Apple devices are known for a lot of things. Their “it just works,” ethos, aesthetic beauty, closed software ecosystems, and somewhat inflated price tags. One area they tend to only do reasonably well though, is battery life. Laptops which can count extensive battery life on their feature lists include the likes of the Microsoft Surface Book 2 and the HP Spectre Folio. But just because those laptops are better at lasting longer on a single charge, doesn’t mean MacBooks are terrible.
In fact, if you know which MacBook to opt for and configure it appropriately, you can eke out plenty of battery life for a full day of work or play on a number of Apple’s notebooks.
MacBook Air (2018)
Apple’s MacBook Air has always been designed as a sleek, entry-level MacBook option which prioritizes portability and aesthetics over other aspects, like performance. However, in the current line up of MacBooks, it’s proved to be the longest lasting by both the specifications and our own testing.
There are two models of MacBook Air currently available from Apple with their own various configuration options. Although they both claim to deliver the same “12 hours” of battery life of general usage, the 2018 version is the more efficient of the two. Its use of a modern, eighth-generation processor makes it not only more powerful, but more conservative with its power usage.
Both models feature a 54 watt-hour battery, but Apple claims that you can get 13 hours of iTunes playback on the contemporary model, versus 12 hours on the older variant. In our MacBook Air review, we found that the modern MacBook Air was capable of playing 1080p video on a loop for 10 hours, or around eight hours of web browsing.
You may be able to extend this further by keeping screen brightness low, and keeping background applications to a minimum. Configuration options are limited, but sticking to smaller storage capacities and memory will provide a minute benefit for extending battery life. Apple also recommends keeping your device up to date and to avoid extreme ambient temperatures when using your MacBook.
MacBook Pro 15-inch
Apple’s MacBook Pro range is where the real heft and power can be found with all sorts of hardware options for those who need some more grunt for their MacOS tasks. As far as MacBooks go, the battery life isn’t bad either, but you’ll want to choose specific models and consider you configuration to get the most out of it.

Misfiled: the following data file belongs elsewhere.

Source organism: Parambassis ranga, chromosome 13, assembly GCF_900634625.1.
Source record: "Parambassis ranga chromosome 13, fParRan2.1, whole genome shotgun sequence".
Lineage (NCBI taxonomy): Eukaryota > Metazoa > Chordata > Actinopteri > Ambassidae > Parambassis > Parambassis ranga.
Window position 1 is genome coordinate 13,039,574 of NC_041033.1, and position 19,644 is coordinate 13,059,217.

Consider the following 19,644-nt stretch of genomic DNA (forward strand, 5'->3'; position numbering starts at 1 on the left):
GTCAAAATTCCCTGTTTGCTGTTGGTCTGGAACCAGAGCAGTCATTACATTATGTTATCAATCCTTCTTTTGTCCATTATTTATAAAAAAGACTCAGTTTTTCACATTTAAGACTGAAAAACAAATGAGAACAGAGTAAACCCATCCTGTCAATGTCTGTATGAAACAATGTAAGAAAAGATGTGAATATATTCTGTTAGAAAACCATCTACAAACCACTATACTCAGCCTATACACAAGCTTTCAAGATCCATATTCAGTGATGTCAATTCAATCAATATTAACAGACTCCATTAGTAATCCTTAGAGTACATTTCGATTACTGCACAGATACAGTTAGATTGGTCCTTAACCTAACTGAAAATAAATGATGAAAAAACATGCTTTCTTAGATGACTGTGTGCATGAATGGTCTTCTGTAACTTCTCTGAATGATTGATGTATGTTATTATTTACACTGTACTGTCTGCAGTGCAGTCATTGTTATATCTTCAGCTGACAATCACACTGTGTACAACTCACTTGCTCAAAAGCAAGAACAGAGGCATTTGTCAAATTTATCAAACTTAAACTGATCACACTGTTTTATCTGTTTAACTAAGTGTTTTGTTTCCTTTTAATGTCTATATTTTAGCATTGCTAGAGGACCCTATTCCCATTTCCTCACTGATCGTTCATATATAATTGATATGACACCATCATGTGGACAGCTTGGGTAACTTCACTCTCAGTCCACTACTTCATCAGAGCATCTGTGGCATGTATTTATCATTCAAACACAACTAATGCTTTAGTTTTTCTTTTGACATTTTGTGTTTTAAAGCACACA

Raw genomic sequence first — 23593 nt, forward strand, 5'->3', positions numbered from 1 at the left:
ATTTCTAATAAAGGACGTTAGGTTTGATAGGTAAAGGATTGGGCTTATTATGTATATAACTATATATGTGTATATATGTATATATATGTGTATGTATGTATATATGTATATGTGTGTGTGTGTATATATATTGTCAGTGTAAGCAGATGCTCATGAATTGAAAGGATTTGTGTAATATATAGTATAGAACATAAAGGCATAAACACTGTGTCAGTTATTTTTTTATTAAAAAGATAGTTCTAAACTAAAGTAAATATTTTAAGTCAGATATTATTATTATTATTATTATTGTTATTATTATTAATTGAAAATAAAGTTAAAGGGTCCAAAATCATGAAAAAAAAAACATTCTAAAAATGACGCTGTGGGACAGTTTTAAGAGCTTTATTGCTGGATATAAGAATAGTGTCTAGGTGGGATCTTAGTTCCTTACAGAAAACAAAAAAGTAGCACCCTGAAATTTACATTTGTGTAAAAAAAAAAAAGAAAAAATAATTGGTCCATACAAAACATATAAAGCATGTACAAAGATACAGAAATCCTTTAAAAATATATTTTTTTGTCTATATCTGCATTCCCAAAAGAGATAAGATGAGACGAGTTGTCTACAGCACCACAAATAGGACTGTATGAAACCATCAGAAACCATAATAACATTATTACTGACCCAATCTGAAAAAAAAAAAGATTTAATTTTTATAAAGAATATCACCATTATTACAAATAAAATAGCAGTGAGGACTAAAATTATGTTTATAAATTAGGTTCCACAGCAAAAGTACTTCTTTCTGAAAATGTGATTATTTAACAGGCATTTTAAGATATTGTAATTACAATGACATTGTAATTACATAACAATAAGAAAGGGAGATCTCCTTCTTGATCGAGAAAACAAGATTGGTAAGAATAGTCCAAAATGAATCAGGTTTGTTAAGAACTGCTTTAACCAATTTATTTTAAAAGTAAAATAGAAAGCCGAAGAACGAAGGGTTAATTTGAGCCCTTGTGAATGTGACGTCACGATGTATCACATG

Whether you opt for the 13 or the 15-inch MacBook Pro, Apple promises up to 10 hours of video viewing and web browsing, but we’d suggest the larger of the two options. Although it starts at a higher price, it comes with a much larger battery as standard — 87 watt hours versus just 58 watt-hours in the 13-inch model.
All of that extra power is required to run the more capable Intel Core i7 or Core i9 CPU options, the dedicated graphics chip, and the larger and higher resolution screen. But as long as you aren’t performing intensive tasks which maximize the potential of those components, you should see an overall extension in your battery life. We found the 13-inch model with an Intel Core i5 CPU managed over 10 hours in our video loop test. We’d expect the 15-inch model to last a little longer.
If you want to spec your MacBook Pro for extended battery life, we’d recommend the Core i7, over the Core i9 processor, and limit yourself to 16GB of memory unless you explicitly need more than that. We’d also recommend choosing the Radeon 555X GPU as it will likely consume slightly less power when in use than the 560X alternative.
We can’t promise it’ll make a big difference, but you could always disable the Touch Bar too.
MacBook Pro 13-inch with Touch Bar (2018)
As much as we would recommend the MacBook Pro 15 over the 13 when it comes to battery life, the larger of the two is complete overkill for all but the most heavy-duty of professionals. It’s also a lot more expensive, which is why the MacBook Pro 13 is also a viable option. Its battery won’t last quite as long, but it won’t start blinking as soon as you turn it on either.
Since 2016 Apple has sold the MacBook Pro 13 with a much smaller battery than its predecessors, which is a shame for those who value battery life over everything else. However, the latest 2018 models sport a slightly larger one than in recent years with 58 watt-hours of power. You could opt for the 2017 model without the Touch Bar, but that one has 54 watt-hours and with a slightly less efficient seventh-generation Intel CPU, it’s not going to measure up in general computing.
In our testing we found the MacBook Pro 13 capable of just under 10 and a half hours of video looping at 1080p and in general usage it could make it through a full workday. You would want to keep a charger handy if you planned to use it constantly, however, especially if you were running some demanding tasks throughout.
If you don’t want to buy the MacBook Air but the MacBook Pro is too expensive or powerful for your needs, you could opt for a standard MacBook instead. We wouldn’t recommend it considering its pricing and the capabilities of its competition, and it has the worst battery life of all Apple’s laptops, but it does remain an option nonetheless.
Equipped with a 41.1 watt-hour battery, this laptop is rated by Apple as capable of 10-hours of web browsing and general usage, or up to 12-hours of iTunes movie playback. In our review we found it could manage eight-hours of video playback at 1080p. In general office use, our review MacBook tended to drain its battery in just over eight hours.
That’s enough to give you most of a full workday with careful usage, but it falls well behind the capabilities of the Air and MacBook Pro and is not the system we’d recommend if battery life is a major concern of yours.